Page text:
POWER IT UP. For the ninth year in a row, the Earth Day Festival invites you to navigate your "vehicle" without a gas-guzzling motor.
Here's your chance to get creative. Power your motor via solar, electric, propane or natural gas. Better yet, use your own two legs and pedal all the way. Festivities take place at Armory Park and the Tucson Children's Museum on South Sixth Avenue between 12th and 13th streets.
Check out the display of environmental-friendly products. Learn about recycling and water conservation programs. The RUMBA--Re-Used Materials Become Art-- display features unique artwork created by kids. And all the alternative-energy vehicles from the parade end up at Armory Park for display all day.
Anyone can join the parade--businesses, government agencies, nonprofits, clubs, professional organizations, youth groups and individual families. Even send the company mascot to march around like a fool.
The parade begins at 10 a.m. Displays are open from 9 a.m. until 1 p.m. and it all happens on Saturday, April 19.
A bit further south, Earth Day, Bisbee-style, starts at 11 a.m. and goes until 5 p.m. at the city park on Brewery Gulch in Old Bisbee. They'll have booths featuring WaterWise, the Cochise County Recycling Program and the Center for Biological Diversity. There's even a solar oven demonstration.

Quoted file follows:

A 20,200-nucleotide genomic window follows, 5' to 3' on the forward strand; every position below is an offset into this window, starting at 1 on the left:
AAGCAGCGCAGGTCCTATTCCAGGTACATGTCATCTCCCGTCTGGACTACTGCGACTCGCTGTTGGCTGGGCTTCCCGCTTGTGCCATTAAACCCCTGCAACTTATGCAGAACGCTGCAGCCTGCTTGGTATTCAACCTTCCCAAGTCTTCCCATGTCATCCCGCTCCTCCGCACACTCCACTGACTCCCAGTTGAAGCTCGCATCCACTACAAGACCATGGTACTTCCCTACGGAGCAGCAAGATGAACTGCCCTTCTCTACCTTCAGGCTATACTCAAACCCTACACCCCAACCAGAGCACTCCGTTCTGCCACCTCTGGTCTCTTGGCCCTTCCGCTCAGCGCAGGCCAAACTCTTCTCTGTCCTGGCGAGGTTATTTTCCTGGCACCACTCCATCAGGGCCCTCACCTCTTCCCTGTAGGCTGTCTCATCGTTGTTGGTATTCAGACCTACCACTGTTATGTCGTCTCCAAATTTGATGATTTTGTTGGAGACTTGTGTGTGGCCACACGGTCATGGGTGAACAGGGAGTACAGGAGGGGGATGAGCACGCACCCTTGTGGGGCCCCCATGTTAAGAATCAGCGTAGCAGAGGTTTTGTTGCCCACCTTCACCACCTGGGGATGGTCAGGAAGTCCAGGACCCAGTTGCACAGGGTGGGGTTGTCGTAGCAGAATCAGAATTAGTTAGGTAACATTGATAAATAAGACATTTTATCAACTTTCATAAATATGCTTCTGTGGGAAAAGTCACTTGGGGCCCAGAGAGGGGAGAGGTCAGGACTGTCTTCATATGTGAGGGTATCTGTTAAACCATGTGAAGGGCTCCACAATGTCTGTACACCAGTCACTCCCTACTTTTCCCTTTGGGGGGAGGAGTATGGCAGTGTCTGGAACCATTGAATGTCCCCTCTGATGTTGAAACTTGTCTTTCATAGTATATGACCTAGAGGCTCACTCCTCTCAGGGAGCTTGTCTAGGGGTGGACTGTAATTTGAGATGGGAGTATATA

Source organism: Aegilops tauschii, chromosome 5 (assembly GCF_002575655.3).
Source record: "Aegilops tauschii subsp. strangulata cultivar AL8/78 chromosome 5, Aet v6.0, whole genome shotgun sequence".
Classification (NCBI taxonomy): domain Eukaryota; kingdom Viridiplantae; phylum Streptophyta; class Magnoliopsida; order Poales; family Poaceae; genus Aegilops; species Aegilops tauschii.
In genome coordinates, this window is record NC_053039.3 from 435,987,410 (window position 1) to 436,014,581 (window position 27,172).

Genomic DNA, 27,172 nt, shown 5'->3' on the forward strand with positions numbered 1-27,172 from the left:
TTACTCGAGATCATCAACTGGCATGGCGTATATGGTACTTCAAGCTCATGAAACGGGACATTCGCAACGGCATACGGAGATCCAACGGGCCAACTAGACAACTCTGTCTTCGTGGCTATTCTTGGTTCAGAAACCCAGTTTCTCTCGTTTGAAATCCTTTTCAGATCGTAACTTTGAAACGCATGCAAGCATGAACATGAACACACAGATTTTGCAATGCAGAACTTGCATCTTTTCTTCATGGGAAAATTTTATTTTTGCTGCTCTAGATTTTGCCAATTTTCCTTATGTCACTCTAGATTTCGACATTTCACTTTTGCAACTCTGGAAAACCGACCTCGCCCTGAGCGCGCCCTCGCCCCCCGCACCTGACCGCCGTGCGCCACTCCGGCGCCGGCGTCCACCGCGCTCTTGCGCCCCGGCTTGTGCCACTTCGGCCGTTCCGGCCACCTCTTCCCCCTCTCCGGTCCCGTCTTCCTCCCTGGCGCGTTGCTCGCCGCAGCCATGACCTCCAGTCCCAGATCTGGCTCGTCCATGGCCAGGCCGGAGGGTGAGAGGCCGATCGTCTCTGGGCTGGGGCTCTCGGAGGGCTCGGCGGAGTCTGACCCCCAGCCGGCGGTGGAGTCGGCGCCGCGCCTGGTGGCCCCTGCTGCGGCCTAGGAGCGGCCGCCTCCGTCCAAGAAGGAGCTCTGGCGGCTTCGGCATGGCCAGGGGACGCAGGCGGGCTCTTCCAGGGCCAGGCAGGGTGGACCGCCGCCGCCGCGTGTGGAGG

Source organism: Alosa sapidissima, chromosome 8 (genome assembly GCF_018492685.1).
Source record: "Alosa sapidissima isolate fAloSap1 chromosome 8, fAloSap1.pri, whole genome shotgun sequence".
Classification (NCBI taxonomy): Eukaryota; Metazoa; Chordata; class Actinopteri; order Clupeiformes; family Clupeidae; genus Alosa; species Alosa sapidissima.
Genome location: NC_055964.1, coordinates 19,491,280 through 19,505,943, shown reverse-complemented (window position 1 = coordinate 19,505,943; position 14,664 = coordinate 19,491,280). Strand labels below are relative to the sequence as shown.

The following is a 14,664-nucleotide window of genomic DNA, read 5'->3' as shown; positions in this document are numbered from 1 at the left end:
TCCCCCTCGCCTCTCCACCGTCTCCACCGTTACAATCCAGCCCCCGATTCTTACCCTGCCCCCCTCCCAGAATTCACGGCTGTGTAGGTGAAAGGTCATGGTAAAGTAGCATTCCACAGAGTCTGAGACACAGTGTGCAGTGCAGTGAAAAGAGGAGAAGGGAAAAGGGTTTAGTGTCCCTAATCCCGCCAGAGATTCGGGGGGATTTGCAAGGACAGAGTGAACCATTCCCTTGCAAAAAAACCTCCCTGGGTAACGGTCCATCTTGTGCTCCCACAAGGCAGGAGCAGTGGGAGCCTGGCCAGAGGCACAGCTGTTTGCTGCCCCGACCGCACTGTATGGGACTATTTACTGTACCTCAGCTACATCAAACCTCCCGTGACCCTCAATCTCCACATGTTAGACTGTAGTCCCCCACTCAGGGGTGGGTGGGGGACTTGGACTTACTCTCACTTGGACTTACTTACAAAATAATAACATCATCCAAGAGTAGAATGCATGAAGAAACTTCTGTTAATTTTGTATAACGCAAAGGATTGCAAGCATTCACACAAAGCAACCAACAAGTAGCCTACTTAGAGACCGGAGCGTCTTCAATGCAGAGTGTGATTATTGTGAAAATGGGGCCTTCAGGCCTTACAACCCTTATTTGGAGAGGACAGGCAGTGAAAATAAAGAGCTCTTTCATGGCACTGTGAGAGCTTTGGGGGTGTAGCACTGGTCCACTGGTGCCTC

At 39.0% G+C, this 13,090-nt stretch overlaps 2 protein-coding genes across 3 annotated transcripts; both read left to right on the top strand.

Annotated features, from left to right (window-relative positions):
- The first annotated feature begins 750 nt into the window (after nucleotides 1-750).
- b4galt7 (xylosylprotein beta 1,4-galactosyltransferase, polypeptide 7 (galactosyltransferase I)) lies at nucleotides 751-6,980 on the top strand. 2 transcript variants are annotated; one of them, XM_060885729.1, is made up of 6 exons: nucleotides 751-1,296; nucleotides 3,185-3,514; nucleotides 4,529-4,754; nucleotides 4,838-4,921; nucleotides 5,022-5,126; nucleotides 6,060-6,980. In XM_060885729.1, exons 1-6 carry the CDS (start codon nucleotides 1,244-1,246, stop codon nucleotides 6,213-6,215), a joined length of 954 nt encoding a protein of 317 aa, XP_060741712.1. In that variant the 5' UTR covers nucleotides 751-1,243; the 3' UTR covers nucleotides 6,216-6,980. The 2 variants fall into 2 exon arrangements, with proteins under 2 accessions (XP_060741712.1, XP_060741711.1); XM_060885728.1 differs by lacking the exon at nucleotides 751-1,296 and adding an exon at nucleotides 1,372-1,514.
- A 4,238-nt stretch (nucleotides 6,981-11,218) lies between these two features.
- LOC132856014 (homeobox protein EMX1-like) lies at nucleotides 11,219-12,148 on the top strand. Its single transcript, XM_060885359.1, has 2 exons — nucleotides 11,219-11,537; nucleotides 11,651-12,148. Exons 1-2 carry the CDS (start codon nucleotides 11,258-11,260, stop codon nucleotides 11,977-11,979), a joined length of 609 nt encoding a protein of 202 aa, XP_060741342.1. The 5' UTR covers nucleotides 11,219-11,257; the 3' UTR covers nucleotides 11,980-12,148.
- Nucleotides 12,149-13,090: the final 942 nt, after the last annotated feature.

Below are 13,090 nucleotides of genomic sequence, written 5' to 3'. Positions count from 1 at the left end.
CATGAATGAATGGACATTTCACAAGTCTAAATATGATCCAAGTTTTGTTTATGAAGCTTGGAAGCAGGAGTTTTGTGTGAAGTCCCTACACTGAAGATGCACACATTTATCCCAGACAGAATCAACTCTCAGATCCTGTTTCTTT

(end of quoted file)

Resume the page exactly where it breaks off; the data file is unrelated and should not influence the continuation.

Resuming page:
Music and drumming happens all day. At 10 a.m. at St. Patrick's Church, the first annual Procession of the Species struts out of the church to the city park. The procession features large puppets, windsocks and costumed creatures and perambulates to the four elements of earth, water, fire and air. (Only in Bisbee.)
A parade, tasty food, reggae, ska and a cappella music and drumming, even a Maypole--it must be spring.
For details about the Tucson Earth Day Festival, call 770-3816, or 432-3726 for the Bisbee festival.
The beauty of a single blade of grass. What part of the house serves as welcome mat, playground and exercise in conspicuous consumption all in one?
It's the revered lawn. Whether voyeurs of the green stuff (as most of us are in the desert) or experienced mowers, the iconography of this verdant carpet is embedded in our psyches.
This American Lawn is a traveling exhibit of artworks exploring issues fertilized in our own yards. To artists living in wet climates, the lawn is a symbol of youthful play, freedom and tranquility. For us desert rats, the lawn is a contradiction to the natural environment--it's more icon than living entity.
How did the lawn become so important to the American way of life? A group of artists tries to figure this out. Their work ranges from a wearable set of silver grass jewelry rings to a metal sculpted video installation. Found objects, a metallic patch of greenery and even photography documenting the mundane explore the theme. The artists hail from around the country. Their work, on loan from the Mesa Contemporary Arts, varies from elegant to humorous. They're all trying to get to the kernel, if you will, of what the American lawn means to them.
Come meet some of the obsessed artists at a reception on Saturday, April 19, from 7 to 9 p.m., at the Museum of Contemporary Art, located at 191 E. Toole Ave. Questions? Call 624-5019.
FILMS, NOT FEAR. Most of us try to get through back alleys with alacrity, despite our mothers warning us not to even walk down them.
Jerseyboy Productions actually stays put right in the middle of the verboten throughway behind Bison Witches Bar parking lot to show independent films.